• Increases click through rates, as your marketing or advertising is directly relevant to your audience.
  • Helps you to understanding and leverage instant wins.
  • Know who and what to advertise to and on what platform.

mobile phone

Data Management: Deciphered

The next section of the webinar was led by Aiden Carroll from Digital Doughnut. He took the discussion a step further.

Here are some of the key points from his talk:

  • It’s not about improving profit or saving money but about improving service and engagement.
  • Behaviours, preferences, needs of customers and potential customers should always be taken into account.
  • It’s important to track the user journey (although with more complex interactions, this is becoming more difficult!)
  • DMP is about ensuring you are in the right place, at the right time, with the right device, with the right message, delivered to the right person.
  • It is difficult to optimise across channels, and this is where DMP comes in, sharing one single hub of information across business. DMP provides one single hymn sheet for the whole business to sing from, collating 1st, 2nd, and 3rd party data.
  • It is about understanding what customers are doing and where they are doing it.

What is DATA?

When we talk about customer data, broadly speaking we mean:

  • Personal identity information (ie name, email, address etc)
  • Behaviour (purchase history, which email campaigns have been opened etc, even down to which political party a person supports – if your data is detailed enough)
  • Context (when and where a contact is when they open emails, buy a product etc)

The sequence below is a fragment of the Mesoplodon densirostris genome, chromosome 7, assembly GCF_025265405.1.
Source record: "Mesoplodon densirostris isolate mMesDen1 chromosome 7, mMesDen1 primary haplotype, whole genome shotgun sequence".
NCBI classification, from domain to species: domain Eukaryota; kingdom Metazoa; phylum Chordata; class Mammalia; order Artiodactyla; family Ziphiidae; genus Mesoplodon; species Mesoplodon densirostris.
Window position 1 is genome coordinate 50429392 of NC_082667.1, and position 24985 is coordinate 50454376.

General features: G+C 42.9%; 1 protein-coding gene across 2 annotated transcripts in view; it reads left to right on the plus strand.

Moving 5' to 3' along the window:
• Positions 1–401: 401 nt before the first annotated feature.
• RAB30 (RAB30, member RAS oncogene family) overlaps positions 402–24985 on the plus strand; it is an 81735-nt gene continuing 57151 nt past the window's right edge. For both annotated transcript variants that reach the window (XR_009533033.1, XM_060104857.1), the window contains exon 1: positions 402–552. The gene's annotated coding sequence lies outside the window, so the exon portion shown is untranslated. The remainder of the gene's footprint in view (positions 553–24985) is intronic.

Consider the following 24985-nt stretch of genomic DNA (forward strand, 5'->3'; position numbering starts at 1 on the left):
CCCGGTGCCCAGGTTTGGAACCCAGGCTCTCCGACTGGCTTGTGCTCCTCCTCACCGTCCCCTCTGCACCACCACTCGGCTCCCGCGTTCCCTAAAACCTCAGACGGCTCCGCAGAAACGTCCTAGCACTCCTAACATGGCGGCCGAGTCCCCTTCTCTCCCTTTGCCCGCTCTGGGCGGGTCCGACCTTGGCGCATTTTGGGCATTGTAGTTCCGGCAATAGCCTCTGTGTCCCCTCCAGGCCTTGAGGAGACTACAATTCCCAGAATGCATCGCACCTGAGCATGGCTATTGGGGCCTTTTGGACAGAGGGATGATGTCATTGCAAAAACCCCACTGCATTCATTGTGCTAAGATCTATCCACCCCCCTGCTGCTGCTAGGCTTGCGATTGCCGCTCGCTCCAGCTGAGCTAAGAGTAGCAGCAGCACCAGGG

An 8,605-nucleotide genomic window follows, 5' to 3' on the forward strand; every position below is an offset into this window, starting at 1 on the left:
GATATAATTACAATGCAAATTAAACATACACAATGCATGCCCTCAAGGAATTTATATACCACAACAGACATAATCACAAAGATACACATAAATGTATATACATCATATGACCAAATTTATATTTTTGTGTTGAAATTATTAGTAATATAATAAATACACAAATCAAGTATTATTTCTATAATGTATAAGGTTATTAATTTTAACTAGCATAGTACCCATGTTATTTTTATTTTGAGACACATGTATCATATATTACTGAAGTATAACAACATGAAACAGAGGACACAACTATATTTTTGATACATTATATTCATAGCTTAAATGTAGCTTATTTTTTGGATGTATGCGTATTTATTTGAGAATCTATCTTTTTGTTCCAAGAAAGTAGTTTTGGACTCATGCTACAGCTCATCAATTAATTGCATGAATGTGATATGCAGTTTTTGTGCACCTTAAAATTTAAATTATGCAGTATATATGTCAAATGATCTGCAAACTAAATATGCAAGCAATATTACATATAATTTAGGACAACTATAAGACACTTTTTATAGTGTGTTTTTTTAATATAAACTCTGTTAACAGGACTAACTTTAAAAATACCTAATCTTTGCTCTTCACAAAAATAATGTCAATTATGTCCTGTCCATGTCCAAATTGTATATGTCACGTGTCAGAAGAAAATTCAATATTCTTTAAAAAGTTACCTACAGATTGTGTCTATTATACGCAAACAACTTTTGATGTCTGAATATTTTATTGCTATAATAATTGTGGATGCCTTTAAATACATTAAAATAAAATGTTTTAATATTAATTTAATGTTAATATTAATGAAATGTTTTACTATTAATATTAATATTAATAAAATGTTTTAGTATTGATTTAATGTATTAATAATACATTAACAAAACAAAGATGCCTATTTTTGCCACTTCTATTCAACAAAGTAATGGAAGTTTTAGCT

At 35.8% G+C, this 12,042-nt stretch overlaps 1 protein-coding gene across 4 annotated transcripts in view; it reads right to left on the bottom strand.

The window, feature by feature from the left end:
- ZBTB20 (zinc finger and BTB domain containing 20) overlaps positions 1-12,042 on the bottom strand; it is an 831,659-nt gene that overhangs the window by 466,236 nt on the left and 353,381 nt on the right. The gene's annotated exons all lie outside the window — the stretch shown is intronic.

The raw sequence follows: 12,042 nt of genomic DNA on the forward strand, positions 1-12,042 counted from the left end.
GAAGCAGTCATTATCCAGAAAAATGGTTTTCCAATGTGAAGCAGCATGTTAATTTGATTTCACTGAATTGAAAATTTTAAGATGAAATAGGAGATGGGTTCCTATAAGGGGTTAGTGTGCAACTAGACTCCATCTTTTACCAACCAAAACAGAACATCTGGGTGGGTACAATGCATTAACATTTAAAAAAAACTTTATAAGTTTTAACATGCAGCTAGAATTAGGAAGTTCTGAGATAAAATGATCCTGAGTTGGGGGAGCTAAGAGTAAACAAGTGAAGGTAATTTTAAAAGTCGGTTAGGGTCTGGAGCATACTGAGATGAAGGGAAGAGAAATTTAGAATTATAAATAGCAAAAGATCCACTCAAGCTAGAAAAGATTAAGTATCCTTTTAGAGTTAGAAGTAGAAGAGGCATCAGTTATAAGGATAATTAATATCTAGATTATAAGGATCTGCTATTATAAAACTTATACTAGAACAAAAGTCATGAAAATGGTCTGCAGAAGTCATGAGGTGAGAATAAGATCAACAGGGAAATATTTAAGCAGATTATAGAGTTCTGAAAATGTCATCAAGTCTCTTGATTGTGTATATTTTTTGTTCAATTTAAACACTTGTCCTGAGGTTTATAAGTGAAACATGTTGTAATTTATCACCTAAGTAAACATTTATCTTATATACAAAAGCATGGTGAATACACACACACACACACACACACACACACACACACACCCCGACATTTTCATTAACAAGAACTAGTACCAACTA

DMP is about analysing these three segments and putting the information together. It is about moving the idea away from frequency of data and pushing it towards accuracy, thus reducing the cost spent.

  • DMP is so valuable because you are only measuring data that is valuable, rather than collecting all data, simplifying quality over quantity.
  • DMP gathers large data that is relevant, not efficiency but effectiveness.
  • ROI is important, DMP allows us to improve on ROI.

The key anchor points of what we want our customers to do are:

  • Acquisition (acquiring new customers)
  • Conversion (converting potential customers into customers)
  • Retention (retaining these customers in one way or another)
  • Activation (getting them to take another action)

Good DMP can help you identify where your customer is and move them along this process – eventually building long-term customer loyalty.


Is DMP relevant for your business?

Currently, DMP is used mainly by large corporations who have many offices spread globally to give them one platform to have all data to work from. There are some trailblazers, notably large global publishing companies.

However, it can work on a smaller scale for SMEs. As always, the decision about any investment in new platforms and processes should be made based on your business objectives and priorities. It is certainly something we will be talking with our larger retail and ecommerce clients about.

big data

If you’re interested in this topic, and the wider discussion around ‘big data’, we recommend you check out these other blogs:

At the moment, DMP is a bit of a buzzword and business’ understanding of it is limited. Working in digital marketing, all of us have a keen interest in any new digital technology (including platforms, processes and culture change) so we’ll be keeping an eye on DMP and how it could benefit our clients. In particular, we’ll be mentioning it to our larger retail and ecommerce clients, where there is potential for immediate benefits.

As always – we’ll keep you posted so do follow the blog!

If you’d like to discuss how digital technology or platforms could help improve your business marketing activities, please contact us.

Have you implemented DMP in your business? We’d love to hear from you! Do share your comments and insights below.

Blog post by Helen Robinson, Head of Marketing, and Katy Stuart, Account Manager at